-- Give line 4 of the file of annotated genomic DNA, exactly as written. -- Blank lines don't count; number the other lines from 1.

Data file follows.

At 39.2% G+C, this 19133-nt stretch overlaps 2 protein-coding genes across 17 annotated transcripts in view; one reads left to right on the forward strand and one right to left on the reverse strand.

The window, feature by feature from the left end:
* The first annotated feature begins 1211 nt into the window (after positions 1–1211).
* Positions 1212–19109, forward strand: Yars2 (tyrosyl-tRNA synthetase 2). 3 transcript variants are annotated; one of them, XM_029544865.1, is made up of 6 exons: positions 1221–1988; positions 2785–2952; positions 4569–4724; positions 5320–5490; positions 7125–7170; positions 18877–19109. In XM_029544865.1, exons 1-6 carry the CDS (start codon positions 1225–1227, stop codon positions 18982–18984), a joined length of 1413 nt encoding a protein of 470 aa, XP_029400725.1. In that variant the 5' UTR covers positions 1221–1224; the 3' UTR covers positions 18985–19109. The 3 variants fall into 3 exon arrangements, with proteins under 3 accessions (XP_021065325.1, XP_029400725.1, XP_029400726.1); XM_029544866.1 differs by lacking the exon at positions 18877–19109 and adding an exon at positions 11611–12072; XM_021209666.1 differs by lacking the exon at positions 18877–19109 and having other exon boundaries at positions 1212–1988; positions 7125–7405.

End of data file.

* Positions 1212–19109, forward strand: Yars2 (tyrosyl-tRNA synthetase 2). 3 transcript variants are annotated; one of them, XM_029544865.1, is made up of 6 exons: positions 1221–1988; positions 2785–2952; positions 4569–4724; positions 5320–5490; positions 7125–7170; positions 18877–19109. In XM_029544865.1, exons 1-6 carry the CDS (start codon positions 1225–1227, stop codon positions 18982–18984), a joined length of 1413 nt encoding a protein of 470 aa, XP_029400725.1. In that variant the 5' UTR covers positions 1221–1224; the 3' UTR covers positions 18985–19109. The 3 variants fall into 3 exon arrangements, with proteins under 3 accessions (XP_021065325.1, XP_029400725.1, XP_029400726.1); XM_029544866.1 differs by lacking the exon at positions 18877–19109 and adding an exon at positions 11611–12072; XM_021209666.1 differs by lacking the exon at positions 18877–19109 and having other exon boundaries at positions 1212–1988; positions 7125–7405.